Sunday 16 June 2013

Cilantro-Lime Black Beans (and some thoughts on Cilantro)

Cilantro is one of the world's most widely used herbs.  It is commonly used in Chinese and Indian cuisines; those two countries alone account for 36% of the world's population.  And, of course, there is Latin food (not sure if gourmets would consider Tex-Mex to be Latin cuisine?).

I never liked cilantro when I was younger.  In my mid-twenties I lived in the Kitsilano area of Vancouver, just a few blocks from Las Margaritas Mexican Restaurant on 4th Avenue.  A friend absolutely LOVED this restaurant, so every time she came for a visit that is where we went.  They served freshly made tortilla chips and salsa.  The salsa was heavily laden with cilantro and I had a hard time eating it.  I know a lot of people find cilantro has a soapy smell and so it was for me.  I suspect it was after I fell in love with Indian food that my tastes changed, although I still find the roots smell soapy.

Cilantro is reasonably easy to grow, but it has its challenges.  Unless you have grown cilantro before, you may not realize that when you purchase a bunch of cilantro at the store, you are actually buying a dozen or so entire "plants"!  Same with parsley - if you cook with it a lot, you need quite a lot of plants, so it is best to start seeds every few weeks.  The challenge then becomes using it.  If you have many plants, and don't keep up with them, they will bolt or "go to seed".   If I'm not cooking with it enough, I'll just clip some off anyway to avoid bolting and encourage new growth.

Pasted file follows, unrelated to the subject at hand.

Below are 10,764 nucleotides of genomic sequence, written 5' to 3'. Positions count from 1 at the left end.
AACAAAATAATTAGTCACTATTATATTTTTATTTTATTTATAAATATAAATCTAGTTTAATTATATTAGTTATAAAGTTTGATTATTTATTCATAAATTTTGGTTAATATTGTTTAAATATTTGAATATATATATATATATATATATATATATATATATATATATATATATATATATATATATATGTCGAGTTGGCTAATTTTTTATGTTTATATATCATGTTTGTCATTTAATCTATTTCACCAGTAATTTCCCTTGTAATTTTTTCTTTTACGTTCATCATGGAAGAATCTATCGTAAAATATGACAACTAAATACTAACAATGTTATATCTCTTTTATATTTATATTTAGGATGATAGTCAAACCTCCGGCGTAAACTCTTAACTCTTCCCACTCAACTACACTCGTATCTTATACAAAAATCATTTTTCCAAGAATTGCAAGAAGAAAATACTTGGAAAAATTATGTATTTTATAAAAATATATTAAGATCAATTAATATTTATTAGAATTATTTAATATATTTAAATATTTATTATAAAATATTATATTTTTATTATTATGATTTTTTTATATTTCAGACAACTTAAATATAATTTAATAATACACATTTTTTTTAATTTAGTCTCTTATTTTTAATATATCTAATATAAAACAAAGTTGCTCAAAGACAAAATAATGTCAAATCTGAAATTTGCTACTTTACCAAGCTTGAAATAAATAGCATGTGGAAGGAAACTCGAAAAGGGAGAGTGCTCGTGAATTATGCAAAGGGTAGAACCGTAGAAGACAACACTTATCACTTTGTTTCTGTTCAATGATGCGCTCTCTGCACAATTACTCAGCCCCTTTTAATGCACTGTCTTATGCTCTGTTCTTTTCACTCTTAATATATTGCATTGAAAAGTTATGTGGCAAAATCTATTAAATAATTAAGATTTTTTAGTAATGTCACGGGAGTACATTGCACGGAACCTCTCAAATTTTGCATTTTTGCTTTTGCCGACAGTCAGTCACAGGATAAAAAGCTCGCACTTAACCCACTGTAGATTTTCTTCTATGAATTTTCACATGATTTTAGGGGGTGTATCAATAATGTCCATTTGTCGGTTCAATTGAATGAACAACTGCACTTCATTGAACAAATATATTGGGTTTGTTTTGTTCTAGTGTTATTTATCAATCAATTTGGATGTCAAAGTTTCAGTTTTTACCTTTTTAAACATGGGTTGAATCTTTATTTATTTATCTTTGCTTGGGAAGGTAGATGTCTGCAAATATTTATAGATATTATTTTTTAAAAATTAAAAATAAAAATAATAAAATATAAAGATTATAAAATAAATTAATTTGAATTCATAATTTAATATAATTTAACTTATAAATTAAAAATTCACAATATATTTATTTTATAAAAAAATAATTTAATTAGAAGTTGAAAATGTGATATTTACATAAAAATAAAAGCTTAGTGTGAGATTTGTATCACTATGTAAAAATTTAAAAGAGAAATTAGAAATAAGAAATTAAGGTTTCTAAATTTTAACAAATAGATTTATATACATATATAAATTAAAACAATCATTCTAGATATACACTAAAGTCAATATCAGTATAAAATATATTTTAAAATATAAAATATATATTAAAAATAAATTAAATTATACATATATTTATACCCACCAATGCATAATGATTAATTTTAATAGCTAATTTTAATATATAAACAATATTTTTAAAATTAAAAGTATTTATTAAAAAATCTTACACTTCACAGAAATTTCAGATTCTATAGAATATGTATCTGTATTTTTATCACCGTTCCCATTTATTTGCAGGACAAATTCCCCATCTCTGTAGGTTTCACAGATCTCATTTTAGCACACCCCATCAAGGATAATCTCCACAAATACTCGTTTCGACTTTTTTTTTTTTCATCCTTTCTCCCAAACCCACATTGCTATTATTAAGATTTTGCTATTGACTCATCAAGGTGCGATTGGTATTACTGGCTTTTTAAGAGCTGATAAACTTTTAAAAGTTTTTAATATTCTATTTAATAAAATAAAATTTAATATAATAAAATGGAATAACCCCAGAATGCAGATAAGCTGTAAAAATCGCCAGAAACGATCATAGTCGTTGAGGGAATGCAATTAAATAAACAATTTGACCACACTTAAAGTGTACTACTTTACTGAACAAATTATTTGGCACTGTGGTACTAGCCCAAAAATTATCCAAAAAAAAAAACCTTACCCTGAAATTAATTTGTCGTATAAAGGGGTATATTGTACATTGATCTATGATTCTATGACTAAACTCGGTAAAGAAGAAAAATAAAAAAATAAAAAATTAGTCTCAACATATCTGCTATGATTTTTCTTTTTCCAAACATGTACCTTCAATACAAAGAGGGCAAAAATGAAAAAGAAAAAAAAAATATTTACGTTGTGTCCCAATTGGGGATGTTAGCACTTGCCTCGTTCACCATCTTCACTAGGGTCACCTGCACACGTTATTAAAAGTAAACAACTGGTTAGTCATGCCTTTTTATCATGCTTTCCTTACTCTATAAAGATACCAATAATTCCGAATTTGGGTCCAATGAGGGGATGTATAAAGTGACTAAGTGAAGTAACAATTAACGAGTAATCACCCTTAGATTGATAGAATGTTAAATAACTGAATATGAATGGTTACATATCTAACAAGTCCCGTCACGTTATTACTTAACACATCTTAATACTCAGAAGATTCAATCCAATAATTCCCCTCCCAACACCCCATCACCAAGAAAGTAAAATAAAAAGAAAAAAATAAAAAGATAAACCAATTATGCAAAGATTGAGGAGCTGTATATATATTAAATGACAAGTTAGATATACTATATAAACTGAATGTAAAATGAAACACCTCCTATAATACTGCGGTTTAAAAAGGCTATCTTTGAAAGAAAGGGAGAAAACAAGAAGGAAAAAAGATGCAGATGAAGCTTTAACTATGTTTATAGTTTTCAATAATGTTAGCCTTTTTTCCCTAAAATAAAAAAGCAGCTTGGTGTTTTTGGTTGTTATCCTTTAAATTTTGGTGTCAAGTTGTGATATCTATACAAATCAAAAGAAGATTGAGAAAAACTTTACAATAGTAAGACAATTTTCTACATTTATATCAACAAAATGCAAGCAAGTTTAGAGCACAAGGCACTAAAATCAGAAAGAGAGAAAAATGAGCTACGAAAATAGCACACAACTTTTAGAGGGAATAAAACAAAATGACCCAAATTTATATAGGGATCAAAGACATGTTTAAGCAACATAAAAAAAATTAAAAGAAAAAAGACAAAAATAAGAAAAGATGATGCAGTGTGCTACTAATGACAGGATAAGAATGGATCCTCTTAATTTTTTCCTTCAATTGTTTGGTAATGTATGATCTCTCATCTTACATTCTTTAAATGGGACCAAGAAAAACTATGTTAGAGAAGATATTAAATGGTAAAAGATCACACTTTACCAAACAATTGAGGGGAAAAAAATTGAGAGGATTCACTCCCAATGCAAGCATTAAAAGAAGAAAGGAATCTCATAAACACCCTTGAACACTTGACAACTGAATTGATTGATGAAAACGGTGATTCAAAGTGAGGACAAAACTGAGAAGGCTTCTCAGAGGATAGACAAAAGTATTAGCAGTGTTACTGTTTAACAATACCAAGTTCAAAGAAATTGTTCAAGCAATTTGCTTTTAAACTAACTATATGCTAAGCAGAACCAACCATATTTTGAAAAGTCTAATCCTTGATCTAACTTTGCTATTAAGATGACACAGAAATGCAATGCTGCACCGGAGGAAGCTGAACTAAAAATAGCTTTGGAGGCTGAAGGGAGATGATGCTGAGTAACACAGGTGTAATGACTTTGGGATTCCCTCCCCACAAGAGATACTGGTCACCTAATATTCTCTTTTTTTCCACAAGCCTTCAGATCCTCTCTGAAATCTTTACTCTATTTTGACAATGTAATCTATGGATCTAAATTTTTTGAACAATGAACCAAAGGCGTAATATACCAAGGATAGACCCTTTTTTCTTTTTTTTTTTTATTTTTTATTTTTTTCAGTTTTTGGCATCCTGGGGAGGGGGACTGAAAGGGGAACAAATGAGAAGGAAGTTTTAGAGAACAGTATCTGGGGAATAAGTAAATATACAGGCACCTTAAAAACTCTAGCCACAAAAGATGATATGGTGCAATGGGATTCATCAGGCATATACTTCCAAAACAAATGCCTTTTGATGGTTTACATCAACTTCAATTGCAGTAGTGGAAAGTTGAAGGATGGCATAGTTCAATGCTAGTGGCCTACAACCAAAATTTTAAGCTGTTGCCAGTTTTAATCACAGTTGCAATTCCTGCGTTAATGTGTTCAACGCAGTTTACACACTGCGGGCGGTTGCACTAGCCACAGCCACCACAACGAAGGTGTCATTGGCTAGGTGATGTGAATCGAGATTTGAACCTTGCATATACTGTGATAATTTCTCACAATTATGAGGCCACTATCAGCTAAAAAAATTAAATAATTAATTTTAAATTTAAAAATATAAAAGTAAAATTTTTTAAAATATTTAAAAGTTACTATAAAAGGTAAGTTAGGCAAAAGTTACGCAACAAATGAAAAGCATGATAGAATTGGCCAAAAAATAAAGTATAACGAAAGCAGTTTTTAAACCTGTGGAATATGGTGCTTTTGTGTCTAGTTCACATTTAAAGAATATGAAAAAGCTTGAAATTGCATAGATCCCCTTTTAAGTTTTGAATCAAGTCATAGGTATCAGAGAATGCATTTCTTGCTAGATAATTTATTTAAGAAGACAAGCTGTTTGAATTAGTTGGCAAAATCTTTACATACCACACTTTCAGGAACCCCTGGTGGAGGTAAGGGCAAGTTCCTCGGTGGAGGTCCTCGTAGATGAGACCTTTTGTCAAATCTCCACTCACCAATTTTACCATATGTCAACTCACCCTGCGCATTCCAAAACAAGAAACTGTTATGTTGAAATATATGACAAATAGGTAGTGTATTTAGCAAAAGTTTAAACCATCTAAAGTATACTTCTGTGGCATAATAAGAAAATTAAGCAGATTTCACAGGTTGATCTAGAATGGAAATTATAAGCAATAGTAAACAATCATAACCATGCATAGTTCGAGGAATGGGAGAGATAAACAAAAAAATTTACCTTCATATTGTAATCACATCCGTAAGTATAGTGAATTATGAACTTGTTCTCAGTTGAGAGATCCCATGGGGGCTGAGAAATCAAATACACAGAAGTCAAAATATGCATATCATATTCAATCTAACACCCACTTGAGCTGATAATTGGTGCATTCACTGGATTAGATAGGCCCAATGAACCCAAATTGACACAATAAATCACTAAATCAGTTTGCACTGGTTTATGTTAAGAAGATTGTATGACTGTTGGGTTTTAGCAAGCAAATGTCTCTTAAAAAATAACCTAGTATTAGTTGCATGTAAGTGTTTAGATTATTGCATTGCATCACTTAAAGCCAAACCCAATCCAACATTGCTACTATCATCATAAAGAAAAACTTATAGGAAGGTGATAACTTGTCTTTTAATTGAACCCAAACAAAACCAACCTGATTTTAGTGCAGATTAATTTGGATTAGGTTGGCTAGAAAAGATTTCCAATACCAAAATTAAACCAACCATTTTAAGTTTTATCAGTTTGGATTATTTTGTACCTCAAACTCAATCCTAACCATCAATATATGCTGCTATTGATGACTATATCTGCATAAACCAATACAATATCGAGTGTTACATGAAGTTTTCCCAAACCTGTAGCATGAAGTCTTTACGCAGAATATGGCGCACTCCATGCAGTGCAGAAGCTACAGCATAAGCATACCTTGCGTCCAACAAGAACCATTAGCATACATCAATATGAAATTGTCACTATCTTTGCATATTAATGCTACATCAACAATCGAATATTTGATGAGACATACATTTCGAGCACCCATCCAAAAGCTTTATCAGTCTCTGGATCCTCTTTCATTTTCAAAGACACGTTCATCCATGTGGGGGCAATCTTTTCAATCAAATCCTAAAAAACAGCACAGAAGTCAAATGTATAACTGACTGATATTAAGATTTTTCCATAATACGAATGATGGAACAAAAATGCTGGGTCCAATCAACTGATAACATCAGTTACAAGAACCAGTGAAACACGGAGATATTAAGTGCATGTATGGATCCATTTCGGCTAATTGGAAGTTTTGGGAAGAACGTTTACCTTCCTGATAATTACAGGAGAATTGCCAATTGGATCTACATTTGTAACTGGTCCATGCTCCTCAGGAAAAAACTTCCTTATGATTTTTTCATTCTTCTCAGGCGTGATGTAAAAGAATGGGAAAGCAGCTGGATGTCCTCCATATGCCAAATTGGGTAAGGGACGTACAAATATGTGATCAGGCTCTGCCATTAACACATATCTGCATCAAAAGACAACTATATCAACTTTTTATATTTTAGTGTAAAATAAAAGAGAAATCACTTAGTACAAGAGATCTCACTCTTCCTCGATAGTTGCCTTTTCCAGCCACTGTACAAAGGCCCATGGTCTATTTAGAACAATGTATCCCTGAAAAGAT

The seeds, of course, are referred to as coriander.  At some point, I intentionally allow the plants to bolt so I can harvest the seeds.  Dry the seeds, then store in a jar for year-round use.

Cilantro-Lime Black Beans:

3/4 cup onion, medium dice
3 cloves garlic, minced
19 oz can black beans, rinsed and drained
1/4 cup cilantro leaves and stems, chopped
Juice of 2 limes

Saute the onions and garlic.  Add black beans.  Cook for about 20 minutes until beans begin to soften, adding a tablespoon or two of water as needed.  For texture, I used an immersion blender at this point on about half the mixture.  Stir in the cilantro and lime, and season to taste.  Continue cooking another 5-10 minutes to ensure flavours are well blended.

This makes a great vegetarian filling for fajitas, or just as a side dish.  It can also be served cold or warm as a dip - just blend the entire mixture, adding a bit of water to create a smoother texture (or more lime juice for a tart dip).

For this fajita meal, I also made a fresh salsa using the same general recipe as I used for the Grilled Tilapia Tacos but this time I added in some hot peppers.

I forgot to buy jalapenos, but managed to scrounge a baby jalapeno and a Hungarian Hot Wax pepper off plants in the greenhouse.

And Happy Father's Day!

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